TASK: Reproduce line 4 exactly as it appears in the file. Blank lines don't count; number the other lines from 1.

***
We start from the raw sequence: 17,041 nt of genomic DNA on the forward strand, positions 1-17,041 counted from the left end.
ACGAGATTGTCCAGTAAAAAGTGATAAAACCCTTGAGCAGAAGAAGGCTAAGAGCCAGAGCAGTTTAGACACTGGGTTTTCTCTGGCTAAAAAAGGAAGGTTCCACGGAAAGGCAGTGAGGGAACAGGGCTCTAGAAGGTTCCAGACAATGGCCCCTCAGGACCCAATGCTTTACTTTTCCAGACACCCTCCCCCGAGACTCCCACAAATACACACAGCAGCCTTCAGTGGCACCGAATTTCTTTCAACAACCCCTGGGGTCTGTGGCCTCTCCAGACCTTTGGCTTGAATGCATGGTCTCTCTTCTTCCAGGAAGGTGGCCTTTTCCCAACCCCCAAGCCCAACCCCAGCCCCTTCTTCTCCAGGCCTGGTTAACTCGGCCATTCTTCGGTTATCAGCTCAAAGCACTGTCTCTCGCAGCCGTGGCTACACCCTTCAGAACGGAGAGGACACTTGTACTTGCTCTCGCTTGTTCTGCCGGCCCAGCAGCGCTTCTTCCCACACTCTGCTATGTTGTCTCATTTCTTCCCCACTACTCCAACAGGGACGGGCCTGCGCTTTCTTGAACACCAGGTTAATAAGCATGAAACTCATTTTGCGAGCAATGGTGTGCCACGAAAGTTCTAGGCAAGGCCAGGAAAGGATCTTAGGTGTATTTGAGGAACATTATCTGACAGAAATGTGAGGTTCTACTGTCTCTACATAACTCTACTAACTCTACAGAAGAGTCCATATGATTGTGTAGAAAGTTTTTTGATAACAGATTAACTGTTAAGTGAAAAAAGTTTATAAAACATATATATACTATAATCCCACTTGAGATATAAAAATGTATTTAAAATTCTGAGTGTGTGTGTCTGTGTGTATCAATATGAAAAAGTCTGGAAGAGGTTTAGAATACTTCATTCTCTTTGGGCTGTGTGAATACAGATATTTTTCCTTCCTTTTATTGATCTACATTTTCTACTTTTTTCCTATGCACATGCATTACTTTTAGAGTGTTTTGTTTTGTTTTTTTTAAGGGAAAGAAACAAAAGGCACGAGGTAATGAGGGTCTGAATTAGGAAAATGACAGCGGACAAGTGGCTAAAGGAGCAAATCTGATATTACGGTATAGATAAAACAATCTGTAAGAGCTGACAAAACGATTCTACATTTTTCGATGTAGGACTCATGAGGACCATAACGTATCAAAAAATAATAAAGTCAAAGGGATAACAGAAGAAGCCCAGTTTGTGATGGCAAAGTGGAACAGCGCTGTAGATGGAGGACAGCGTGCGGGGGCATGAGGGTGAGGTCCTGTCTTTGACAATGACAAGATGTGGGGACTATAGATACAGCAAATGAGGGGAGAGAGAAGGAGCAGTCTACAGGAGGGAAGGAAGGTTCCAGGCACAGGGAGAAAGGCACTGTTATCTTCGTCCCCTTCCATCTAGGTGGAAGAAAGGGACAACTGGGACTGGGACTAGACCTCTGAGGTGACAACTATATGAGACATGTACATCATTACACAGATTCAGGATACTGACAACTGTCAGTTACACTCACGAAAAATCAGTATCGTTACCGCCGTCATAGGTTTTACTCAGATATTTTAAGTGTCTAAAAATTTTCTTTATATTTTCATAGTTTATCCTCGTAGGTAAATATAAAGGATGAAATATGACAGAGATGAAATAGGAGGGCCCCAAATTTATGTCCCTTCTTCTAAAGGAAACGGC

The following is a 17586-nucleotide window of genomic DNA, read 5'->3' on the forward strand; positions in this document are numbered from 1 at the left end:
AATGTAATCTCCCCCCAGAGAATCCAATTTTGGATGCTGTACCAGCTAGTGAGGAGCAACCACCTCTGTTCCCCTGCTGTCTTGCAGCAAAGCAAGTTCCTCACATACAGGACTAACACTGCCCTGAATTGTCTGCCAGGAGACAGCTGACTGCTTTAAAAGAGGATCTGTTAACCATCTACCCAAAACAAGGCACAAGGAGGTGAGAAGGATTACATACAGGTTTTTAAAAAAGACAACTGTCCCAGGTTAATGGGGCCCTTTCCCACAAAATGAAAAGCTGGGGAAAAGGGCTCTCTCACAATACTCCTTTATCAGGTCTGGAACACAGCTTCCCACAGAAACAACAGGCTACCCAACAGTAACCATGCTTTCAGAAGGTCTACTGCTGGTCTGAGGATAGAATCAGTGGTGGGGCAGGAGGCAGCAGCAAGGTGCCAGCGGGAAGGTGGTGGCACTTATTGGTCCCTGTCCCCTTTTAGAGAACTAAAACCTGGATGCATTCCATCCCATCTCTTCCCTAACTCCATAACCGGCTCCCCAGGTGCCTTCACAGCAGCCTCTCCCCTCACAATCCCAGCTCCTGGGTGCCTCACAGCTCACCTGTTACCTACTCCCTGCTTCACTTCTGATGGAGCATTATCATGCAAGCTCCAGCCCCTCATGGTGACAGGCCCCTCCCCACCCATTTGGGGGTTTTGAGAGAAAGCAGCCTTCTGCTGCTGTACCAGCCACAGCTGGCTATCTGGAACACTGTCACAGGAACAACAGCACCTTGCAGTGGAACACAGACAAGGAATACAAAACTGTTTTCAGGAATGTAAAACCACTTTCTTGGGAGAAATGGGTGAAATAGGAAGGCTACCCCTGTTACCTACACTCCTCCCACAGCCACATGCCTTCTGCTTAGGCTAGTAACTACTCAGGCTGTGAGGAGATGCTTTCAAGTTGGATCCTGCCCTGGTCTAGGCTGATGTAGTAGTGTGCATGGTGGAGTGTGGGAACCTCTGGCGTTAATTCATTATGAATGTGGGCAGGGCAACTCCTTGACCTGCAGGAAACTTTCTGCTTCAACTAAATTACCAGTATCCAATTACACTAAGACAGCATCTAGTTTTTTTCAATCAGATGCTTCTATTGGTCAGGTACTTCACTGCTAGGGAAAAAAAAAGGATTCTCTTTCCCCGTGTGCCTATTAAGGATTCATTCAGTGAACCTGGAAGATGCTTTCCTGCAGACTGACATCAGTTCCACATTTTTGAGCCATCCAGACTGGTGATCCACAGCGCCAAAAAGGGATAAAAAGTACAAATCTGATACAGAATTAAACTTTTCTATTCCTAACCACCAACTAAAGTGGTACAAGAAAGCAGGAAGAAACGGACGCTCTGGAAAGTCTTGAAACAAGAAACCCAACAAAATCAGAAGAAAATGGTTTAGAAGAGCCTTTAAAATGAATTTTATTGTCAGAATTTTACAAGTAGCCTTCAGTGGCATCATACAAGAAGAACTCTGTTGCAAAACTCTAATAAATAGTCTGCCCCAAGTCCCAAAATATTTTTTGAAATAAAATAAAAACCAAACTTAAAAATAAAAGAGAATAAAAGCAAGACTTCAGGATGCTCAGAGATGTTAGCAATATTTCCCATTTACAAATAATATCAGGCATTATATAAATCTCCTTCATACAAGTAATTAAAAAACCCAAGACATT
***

AATGTAATCTCCCCCCAGAGAATCCAATTTTGGATGCTGTACCAGCTAGTGAGGAGCAACCACCTCTGTTCCCCTGCTGTCTTGCAGCAAAGCAAGTTCCTCACATACAGGACTAACACTGCCCTGAATTGTCTGCCAGGAGACAGCTGACTGCTTTAAAAGAGGATCTGTTAACCATCTACCCAAAACAAGGCACAAGGAGGTGAGAAGGATTACATACAGGTTTTTAAAAAAGACAACTGTCCCAGGTTAATGGGGCCCTTTCCCACAAAATGAAAAGCTGGGGAAAAGGGCTCTCTCACAATACTCCTTTATCAGGTCTGGAACACAGCTTCCCACAGAAACAACAGGCTACCCAACAGTAACCATGCTTTCAGAAGGTCTACTGCTGGTCTGAGGATAGAATCAGTGGTGGGGCAGGAGGCAGCAGCAAGGTGCCAGCGGGAAGGTGGTGGCACTTATTGGTCCCTGTCCCCTTTTAGAGAACTAAAACCTGGATGCATTCCATCCCATCTCTTCCCTAACTCCATAACCGGCTCCCCAGGTGCCTTCACAGCAGCCTCTCCCCTCACAATCCCAGCTCCTGGGTGCCTCACAGCTCACCTGTTACCTACTCCCTGCTTCACTTCTGATGGAGCATTATCATGCAAGCTCCAGCCCCTCATGGTGACAGGCCCCTCCCCACCCATTTGGGGGTTTTGAGAGAAAGCAGCCTTCTGCTGCTGTACCAGCCACAGCTGGCTATCTGGAACACTGTCACAGGAACAACAGCACCTTGCAGTGGAACACAGACAAGGAATACAAAACTGTTTTCAGGAATGTAAAACCACTTTCTTGGGAGAAATGGGTGAAATAGGAAGGCTACCCCTGTTACCTACACTCCTCCCACAGCCACATGCCTTCTGCTTAGGCTAGTAACTACTCAGGCTGTGAGGAGATGCTTTCAAGTTGGATCCTGCCCTGGTCTAGGCTGATGTAGTAGTGTGCATGGTGGAGTGTGGGAACCTCTGGCGTTAATTCATTATGAATGTGGGCAGGGCAACTCCTTGACCTGCAGGAAACTTTCTGCTTCAACTAAATTACCAGTATCCAATTACACTAAGACAGCATCTAGTTTTTTTCAATCAGATGCTTCTATTGGTCAGGTACTTCACTGCTAGGGAAAAAAAAAGGATTCTCTTTCCCCGTGTGCCTATTAAGGATTCATTCAGTGAACCTGGAAGATGCTTTCCTGCAGACTGACATCAGTTCCACATTTTTGAGCCATCCAGACTGGTGATCCACAGCGCCAAAAAGGGATAAAAAGTACAAATCTGATACAGAATTAAACTTTTCTATTCCTAACCACCAACTAAAGTGGTACAAGAAAGCAGGAAGAAACGGACGCTCTGGAAAGTCTTGAAACAAGAAACCCAACAAAATCAGAAGAAAATGGTTTAGAAGAGCCTTTAAAATGAATTTTATTGTCAGAATTTTACAAGTAGCCTTCAGTGGCATCATACAAGAAGAACTCTGTTGCAAAACTCTAATAAATAGTCTGCCCCAAGTCCCAAAATATTTTTTGAAATAAAATAAAAACCAAACTTAAAAATAAAAGAGAATAAAAGCAAGACTTCAGGATGCTCAGAGATGTTAGCAATATTTCCCATTTACAAATAATATCAGGCATTATATAAATCTCCTTCATACAAGTAATTAAAAAACCCAAGACATT